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Discussion in 'Fred's Barcalounge' started by ZackyDog, Aug 10, 2020.
Nice article. A few nights ago I came across this performance of My Back Pages, in which Roger leads off and is joined by a few other guitar heroes:
He should have been a Wilbury.
McGinn covers a lot of territory. I could see him as a Wilbury. He was on Marty Stewart's show as well. Folk, country, psychedelic rock, and beyond.
There are few groups as influential as the Byrds. Essentially invented folk rock and country rock and had a hand in psychedelia as well. Many direct and indirect descendants.
I had the pleasure of seeing him play back in 2001. Front row centre tickets, it was a good show. Really made me regret selling my Ric'... In fact I still do 20 years later.
After the show we stayed behind and he spent a while chatting. He wasn't the greatest conversationalist but I guess he heard the same questions night after night, year after year.
Performance wise.. He was great!!
He sure knew his way around the 12 string, an ace player all the way.
The Byrds, with McGuinn's banjo style picking on the 12 string, were a huge influence on rock music. For those that weren't there it might be hard to imagine music pre-Byrds. But their release of Mr Tambourine Man shattered the airwaves with a sound that opened a whole new genre of music.
That was an incredible video. My Back Pages has been a favorite of mine forever.
Byrds Fan from the beginning.
I love the scene in Tom Petty's Runnin' Down a Dream documentary, where he chews out some record company executive or sound engineer (can't remember exactly who it was), who wasn't showing Roger McGuinn the respect he's due.
Always enjoyed their "King of the Hill" duet, too.
The impact Roger McGuinn had on Tom Petty is one of the best examples I can think of for one artist directly inspiring and influencing another.
Roger and I flipped a few e-mails back and forth eleven years ago when I put this together.
This guitar was purchased as a two pickup 360, from Ed Roman's in Vegas.
Of all my builds, probably my favorite, and run through the Jangle Box, just amazing!!
''I Come and Stand at Every Door'' still haunts me.
5D is a ''must play'' album when I'm alone in the car.
Still ''turning'' after all these years.
Seems like it was a record exec who wrote the song and Tom felt like it was not up to McGuinn's standards, Tom is really giving it to the guy and yet seems pretty calm about it, controlled anger, but warranted.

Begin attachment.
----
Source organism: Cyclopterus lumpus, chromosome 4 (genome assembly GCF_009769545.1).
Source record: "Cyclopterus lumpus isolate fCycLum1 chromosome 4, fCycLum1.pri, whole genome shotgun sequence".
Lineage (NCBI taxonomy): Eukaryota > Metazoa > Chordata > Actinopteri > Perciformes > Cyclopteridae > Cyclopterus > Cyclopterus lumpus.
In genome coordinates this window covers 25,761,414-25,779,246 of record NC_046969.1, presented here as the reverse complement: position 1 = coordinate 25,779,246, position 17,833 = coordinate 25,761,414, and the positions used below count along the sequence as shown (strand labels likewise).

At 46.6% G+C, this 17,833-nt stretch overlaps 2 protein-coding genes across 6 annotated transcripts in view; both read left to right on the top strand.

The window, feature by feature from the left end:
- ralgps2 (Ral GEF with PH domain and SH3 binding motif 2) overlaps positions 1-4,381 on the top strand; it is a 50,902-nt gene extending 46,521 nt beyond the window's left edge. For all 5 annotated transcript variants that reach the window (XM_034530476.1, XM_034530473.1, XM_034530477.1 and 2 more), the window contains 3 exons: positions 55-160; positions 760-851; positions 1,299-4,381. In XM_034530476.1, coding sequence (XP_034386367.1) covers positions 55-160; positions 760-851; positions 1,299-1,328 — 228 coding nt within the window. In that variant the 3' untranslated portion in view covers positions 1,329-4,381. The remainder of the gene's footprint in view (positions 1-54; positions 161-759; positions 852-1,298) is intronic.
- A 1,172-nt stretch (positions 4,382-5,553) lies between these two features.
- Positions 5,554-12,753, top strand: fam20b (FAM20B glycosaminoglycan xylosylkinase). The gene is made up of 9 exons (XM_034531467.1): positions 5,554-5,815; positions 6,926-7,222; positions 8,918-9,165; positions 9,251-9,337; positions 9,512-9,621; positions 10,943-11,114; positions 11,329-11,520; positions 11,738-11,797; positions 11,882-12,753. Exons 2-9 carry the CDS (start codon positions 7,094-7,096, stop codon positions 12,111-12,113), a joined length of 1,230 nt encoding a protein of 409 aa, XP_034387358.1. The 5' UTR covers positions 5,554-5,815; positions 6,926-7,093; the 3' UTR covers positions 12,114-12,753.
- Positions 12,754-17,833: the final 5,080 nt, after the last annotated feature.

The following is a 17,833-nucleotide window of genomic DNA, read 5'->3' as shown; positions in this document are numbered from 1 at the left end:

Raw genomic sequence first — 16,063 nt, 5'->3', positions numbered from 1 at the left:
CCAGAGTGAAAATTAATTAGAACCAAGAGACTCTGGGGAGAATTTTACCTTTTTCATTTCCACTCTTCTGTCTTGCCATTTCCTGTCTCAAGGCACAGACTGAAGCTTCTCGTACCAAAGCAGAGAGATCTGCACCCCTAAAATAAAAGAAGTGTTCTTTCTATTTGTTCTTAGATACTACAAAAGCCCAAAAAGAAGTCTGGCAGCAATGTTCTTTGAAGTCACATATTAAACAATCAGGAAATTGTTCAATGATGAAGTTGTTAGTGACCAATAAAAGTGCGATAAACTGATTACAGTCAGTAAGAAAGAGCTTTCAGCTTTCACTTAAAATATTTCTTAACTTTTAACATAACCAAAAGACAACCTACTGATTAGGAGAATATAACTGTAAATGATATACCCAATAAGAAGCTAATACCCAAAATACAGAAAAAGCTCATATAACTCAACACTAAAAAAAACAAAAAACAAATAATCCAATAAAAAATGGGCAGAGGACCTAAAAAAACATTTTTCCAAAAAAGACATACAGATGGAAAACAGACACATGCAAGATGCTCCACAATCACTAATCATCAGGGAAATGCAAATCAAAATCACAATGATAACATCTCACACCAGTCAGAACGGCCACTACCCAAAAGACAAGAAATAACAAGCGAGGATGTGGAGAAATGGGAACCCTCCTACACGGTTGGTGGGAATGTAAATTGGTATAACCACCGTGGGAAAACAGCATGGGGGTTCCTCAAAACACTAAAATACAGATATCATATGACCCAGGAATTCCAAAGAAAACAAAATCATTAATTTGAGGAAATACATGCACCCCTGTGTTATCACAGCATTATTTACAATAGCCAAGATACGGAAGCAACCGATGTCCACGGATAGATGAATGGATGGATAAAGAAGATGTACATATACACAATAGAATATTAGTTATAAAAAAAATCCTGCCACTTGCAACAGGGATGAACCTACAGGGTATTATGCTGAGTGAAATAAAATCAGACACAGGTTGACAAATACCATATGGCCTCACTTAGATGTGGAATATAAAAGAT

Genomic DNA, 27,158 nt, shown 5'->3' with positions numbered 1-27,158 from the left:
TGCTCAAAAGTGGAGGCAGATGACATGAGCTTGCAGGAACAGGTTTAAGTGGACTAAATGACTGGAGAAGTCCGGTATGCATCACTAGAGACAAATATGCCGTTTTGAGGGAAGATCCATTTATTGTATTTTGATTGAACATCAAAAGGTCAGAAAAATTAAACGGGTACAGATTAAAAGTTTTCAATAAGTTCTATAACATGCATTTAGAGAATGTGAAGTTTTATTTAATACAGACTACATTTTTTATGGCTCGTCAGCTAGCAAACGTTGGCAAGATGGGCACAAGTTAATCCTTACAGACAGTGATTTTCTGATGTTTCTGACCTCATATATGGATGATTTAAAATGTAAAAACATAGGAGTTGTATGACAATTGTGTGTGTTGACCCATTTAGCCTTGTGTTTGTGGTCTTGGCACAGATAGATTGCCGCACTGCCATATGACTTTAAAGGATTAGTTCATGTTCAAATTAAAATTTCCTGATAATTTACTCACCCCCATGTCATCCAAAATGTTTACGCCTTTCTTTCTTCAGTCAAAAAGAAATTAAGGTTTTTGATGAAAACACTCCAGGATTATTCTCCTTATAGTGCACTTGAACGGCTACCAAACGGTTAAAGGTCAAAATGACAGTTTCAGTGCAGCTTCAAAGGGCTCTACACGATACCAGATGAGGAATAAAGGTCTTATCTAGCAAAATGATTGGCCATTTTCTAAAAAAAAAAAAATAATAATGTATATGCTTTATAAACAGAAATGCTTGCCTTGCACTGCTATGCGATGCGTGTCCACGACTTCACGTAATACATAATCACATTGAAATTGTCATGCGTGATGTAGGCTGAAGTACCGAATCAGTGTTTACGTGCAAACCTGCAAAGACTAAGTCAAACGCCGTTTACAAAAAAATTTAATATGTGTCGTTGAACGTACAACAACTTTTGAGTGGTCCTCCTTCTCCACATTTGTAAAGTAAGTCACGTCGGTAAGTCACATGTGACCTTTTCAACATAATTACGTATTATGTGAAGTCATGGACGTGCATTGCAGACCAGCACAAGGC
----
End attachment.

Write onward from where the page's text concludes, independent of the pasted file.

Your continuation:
Awesome! Who's the guy with the red Tele? Can't quite get a good enough look to tell.
Looks like G.E. Smith.
NICE jack plate!!
And maybe George Harrrison’s influence on Roger?
in the Byrds book, I read that Roger played the acoustic 12 string for Judy Collins on her hit recording of Turn, Turn, Turn, before he recorded the Byrds version
Around 1973 there was a concert at the Guthrie Theater featuring;
Commander Cody and the Lost Planet Airmen
I had no interest (at that time in my life) for that lineup until Willie cancelled and last minute and Roger McGuinn came in to headline. Roger didnt really pull off the solo show like I wished but it was an experience. Quite a few people left after Waylon so we moved up to the front. Byrds songs are hard to pull off for a solo artist even if it is Roger.
Left the show singin "Hot Rod Lincoln" in my head and the next day I went out and bought the new Waylon album. I became a Waylon fan for life.
McGuinn's always been one of my guitar heroes.
Caught the Sweetheart of the Rodeo tour here with Marty Stuart in 2018 - Absolutely unbelievable show!!! One of the best shows I've ever seen..
Roger was playing a Gibson acoustic 12 string with a pickup mounted in it. But he really liked the sound of George's Rickenbacker 360/12 when saw/heard it in A Hard Day's Night. He realized the Rickenbacker was a 12 string when George turned/moved the guitar to reveal the headstock.
I like the guy's playing, but never really considered him among my heros.
But, does anybody know how his Ric 12 is different from all production Rics?
There is an answer here, it's not a hypothetical question.